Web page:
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The National Mutual Insurance Co. v. Hohenberger

United States District Court, N.D. Indiana, Fort Wayne Division

October 22, 2019

THE NATIONAL MUTUAL INSURANCE COMPANY, a member of a pool of companies known as Celina Insurance Group, Plaintiff,
v.
JUSTIN HOHENBERGER, CRYSTAL HOHENBERGER, BRAD CASE and FAYE CASE, individually and as guardian and next of friend of S.G.C., a minor, Defendants. BRAD CASE, FAYE CASE, individually and as guardian and next friend of S.G.C., a minor, Cross Claim Plaintiffs,
v.
JUSTIN HOHENBERGER and CRYSTAL HOHENBERGER, Cross-Claim Defendants.

          OPINION AND ORDER

          HOLLY A. BRADY UNITED STATES JUDGE DISTRICT COURT

         The National Mutual Insurance Company, a member of a pool of companies known as Celina Insurance Group (“Celina”), initiated this litigation by filing a Complaint for Declaratory Judgment seeking a determination that a homeowner's insurance policy (the “Policy”) it issued to Justin Hohenberger and Crystal Hohenberger is void due to material misrepresentations they made during the insurance application process as to whether they owned a dog (the “Dog”) that was in-full or in-part a Pitbull Terrier (Staffordshire Terrier). After the Dog bit the minor daughter of Brad Case and Faye Case while they were at the Hohenbergers' home, the Cases' requested that Celina pay the medical expenses incurred as a result.

         The Cases, on behalf of their minor daughter, filed their Answer to Celina's Complaint for Declaratory Judgment. They also filed a Crossclaim against Justin and Crystal Hohenberger for breach of a duty of care owed to their daughter. Celina sought and was granted leave to amend its Complaint to incorporate allegations in the Crossclaim and to request a declaration that Celina owes no duty to defend or indemnify the Hohenbergers against the claims asserted in the Crossclaim.

         This matter is before the Court on Plaintiff Celina's Motion for Separate Trial [ECF No. 51]. Celina requests that the Court exercise its discretion under Federal Rule of Civil Procedure 42(b) to bifurcate the trial on the Declaratory Complaint from the trial on the Crossclaim. No. response has been filed in opposition.

         ANALYSIS

         Rule 42(b) provides that a court may order a separate trial of one or more separate “issues, claims, crossclaims, counterclaims, or thirty-party claims.” Fed.R.Civ.P. 42(b). The Rule lists as relevant considerations convenience, the avoidance of prejudice, and expedition and economy. Id.; see also Krocka v. City of Chi., 203 F.3d 507, 516 (7th Cir. 2000) (stating that a court may bifurcate a trial provided that doing so serves the interests of judicial economy or is done to prevent prejudice to a party, and separate trials does not unfairly prejudice the non-moving party or violate the Seventh Amendment) (citing Houseman v. United States Aviation Underwriters, 171 F.3d 1117, 1121 (7th Cir. 1999)). The moving party has the burden to demonstrate that bifurcation would support judicial economy and not prejudice any parties. Stachon v. Woodward, No. 2:12-CV-440, 2015 WL 7963144, at *1 (N.D. Ind. Dec. 2, 2015)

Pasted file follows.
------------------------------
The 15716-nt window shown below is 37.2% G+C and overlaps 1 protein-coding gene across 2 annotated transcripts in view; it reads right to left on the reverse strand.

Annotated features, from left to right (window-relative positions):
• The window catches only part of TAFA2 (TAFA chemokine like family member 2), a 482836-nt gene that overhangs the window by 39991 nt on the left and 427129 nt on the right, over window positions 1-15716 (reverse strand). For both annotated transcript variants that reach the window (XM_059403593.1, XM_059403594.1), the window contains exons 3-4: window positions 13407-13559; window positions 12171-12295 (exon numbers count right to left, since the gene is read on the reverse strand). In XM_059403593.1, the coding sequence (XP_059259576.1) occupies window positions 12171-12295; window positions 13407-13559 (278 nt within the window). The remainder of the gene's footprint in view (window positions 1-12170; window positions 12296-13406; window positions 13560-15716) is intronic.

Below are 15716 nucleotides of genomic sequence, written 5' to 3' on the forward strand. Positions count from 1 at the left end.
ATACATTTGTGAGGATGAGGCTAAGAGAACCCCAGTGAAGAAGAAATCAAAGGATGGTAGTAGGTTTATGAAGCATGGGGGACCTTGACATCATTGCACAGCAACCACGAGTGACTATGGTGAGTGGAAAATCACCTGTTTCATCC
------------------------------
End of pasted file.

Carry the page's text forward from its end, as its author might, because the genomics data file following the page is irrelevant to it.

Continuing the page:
Celina asserts that bifurcation will avoid unnecessary expenditure of resources, delay, and trial complications that would occur if the claims were tried simultaneously. Trying both coverage and liability together would, it asserts, “inundate the jury with distinct legal questions and would require the jury to attempt to parse through which facts relate to which matter.” (Mot. 4.) Whether the Hohenbergers are liable in tort to the Cases' minor daughter for personal injuries has no relation to whether the Hohenbergers made misrepresentations during the insurance application process that void the Policy. Further, Celina argues that it would not be appropriate to try the claims together because evidence of liability insurance is not admissible on the Crossclaim to prove negligence. See Fed. R. Evid. 411.

         Celina's arguments are well taken. To avoid the risk of prejudice, and the attendant risk of jury confusion that may result from trying issues of liability and coverage together, the Court agrees that bifurcation under Rule 42(b) is appropriate. All parties will benefit from a resolution of the coverage claim. In addition, the Court cannot conceive of any prejudice to the Cases that would be created by separate trials.

         CONCLUSION

         For the reasons stated above, the Court GRANTS Plaintiff Celina's Motion for Separate Trial [ECF No. 51]. The ruling does ...


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